Meanwhile, I still see the value of prayer as just talking to God. As we share our struggles with Him, and even ask him for strength and wisdom and such, I can see how he uses that to draw us nearer to his heart, and then he uses us to be the solution, and that's a good thing. As I talk to God about my students, he changes my heart towards them and helps me see opportunities where I can challenge them or come along side them, etc. As I ask him to help various friends who are struggling, he opens my eyes to ways I can help them. As I beg him to make the movie successful, he reminds me of all the lives he has already changed through it. As I plead with him to give us a child, he breaks our hearts for the needy kids who are already born and need a loving home.
Sure, that totally makes sense. But I am finite, and I get tired, and sometimes I'd rather God just do the dirty work. I'd like to take a break from being his hands and feet. Like the homeless guy on the corner--I'd rather just say a quick prayer for him than pull over, invite him into conversation, and figure out how I can answer that prayer.
So then, my conversation with Jim on this topic turned into me questioning that maybe my view of God limits his compassion, especially if I am his tool of mercy. And I didn't have an answer to that.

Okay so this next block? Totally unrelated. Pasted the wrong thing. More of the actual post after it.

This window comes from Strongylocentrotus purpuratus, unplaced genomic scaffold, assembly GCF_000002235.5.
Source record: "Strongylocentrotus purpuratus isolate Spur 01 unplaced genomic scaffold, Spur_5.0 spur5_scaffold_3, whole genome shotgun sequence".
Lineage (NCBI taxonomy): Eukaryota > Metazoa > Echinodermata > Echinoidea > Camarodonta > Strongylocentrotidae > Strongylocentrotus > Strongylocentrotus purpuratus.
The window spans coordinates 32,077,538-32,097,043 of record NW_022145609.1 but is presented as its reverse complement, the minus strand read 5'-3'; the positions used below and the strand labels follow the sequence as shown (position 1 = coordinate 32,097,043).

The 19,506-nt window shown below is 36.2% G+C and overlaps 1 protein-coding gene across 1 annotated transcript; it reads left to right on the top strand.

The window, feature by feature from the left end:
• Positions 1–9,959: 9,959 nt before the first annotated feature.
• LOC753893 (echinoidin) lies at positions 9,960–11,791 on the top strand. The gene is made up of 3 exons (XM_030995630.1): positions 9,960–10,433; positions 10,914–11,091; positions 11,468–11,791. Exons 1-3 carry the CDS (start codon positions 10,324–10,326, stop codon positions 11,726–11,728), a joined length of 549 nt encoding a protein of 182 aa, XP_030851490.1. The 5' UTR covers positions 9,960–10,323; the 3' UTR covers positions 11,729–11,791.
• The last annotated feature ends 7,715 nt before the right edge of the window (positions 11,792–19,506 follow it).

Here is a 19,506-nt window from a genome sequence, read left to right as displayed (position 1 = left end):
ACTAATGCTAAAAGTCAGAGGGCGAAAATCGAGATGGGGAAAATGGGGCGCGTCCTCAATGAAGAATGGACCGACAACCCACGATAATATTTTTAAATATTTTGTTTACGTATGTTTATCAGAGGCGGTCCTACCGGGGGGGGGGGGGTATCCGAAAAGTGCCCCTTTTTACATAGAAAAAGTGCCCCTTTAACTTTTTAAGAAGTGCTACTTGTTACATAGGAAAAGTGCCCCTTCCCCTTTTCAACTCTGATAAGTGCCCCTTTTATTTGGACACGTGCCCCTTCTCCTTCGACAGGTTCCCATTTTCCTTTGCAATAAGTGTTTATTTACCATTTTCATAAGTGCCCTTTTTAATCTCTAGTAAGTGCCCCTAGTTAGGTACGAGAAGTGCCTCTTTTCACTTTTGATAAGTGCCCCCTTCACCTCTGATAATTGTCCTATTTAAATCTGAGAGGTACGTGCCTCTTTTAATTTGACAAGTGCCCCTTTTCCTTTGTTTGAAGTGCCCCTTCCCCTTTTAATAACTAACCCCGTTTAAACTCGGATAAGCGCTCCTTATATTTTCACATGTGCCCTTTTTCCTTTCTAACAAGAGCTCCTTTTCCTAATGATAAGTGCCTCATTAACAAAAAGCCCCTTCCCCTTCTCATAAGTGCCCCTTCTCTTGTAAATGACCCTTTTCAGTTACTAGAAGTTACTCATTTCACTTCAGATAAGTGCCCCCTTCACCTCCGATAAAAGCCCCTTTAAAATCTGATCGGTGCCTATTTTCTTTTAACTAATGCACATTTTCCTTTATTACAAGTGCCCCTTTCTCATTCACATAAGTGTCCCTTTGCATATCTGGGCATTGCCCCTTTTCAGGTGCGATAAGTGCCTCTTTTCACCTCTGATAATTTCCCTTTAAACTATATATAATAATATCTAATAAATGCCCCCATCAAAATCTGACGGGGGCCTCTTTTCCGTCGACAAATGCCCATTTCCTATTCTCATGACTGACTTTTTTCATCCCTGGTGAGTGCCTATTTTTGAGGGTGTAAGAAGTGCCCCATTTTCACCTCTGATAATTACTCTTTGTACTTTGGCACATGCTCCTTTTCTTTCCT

So I went to bed.
And then last night at 7-24, after an awesome message about reaching out to the hurting and lonely all around us, based on the story of Jesus with the Samaritan woman at the well, one of the songs we sang just jumped out and hit me.
I'm not even sure what the song is called, but after going through an adaptation of the Lord's Prayer, the chorus goes to this:
"Two things you've told me:
that you are strong
and you love me.
Yeah, you love me.....
Your love is....strong....."
And the tears spilled over onto my cheeks as I felt God was speaking directly to me, saying "I know you're struggling with how this all works together, but Rachel, let me remind you yet again. I love you. And I am strong. I love everyone else. And I am strong. I AM love. And I AM strong. And my love is strong."
I still don't have the answers; I'm still struggling with prayer. But this was such a great reassurance. And then this morning as I was reflecting on this, God reminded me of the rest of the song: the Lord's Prayer. He reminded me that when the disciples were struggling with how to pray, this is the example he gave them. So if nothing else, this is what prayer should be:
Our father in heaven, hallowed be your name--Keep praising God.
Your kingdom come, your will be done, on earth as it is in heaven.--This doesn't answer my questions, but I'll keep praying for his will, not mine, since he knows much better than me. And I'll keep trying to do what I can to bring his kingdom to earth (i.e. his love, gracy, mercy, power, justice, etc.)
Give us this day our daily bread--God has already provided me with much more than food for just today, so I guess there's not much more I need to ask him for. Funny how we forget this!
And forgive us our debts as we forgive our debtors--confession and passing our own forgiveness on to others. Sure, I could do this more.
Lead us not into temptation but deliver us from the evil one--Yeah, this is a good one.
For thine is the kingdom, and the power, and the glory forever. Amen.--Amen! My God is strong. And he loves me. What more could I ask for?
What a ride!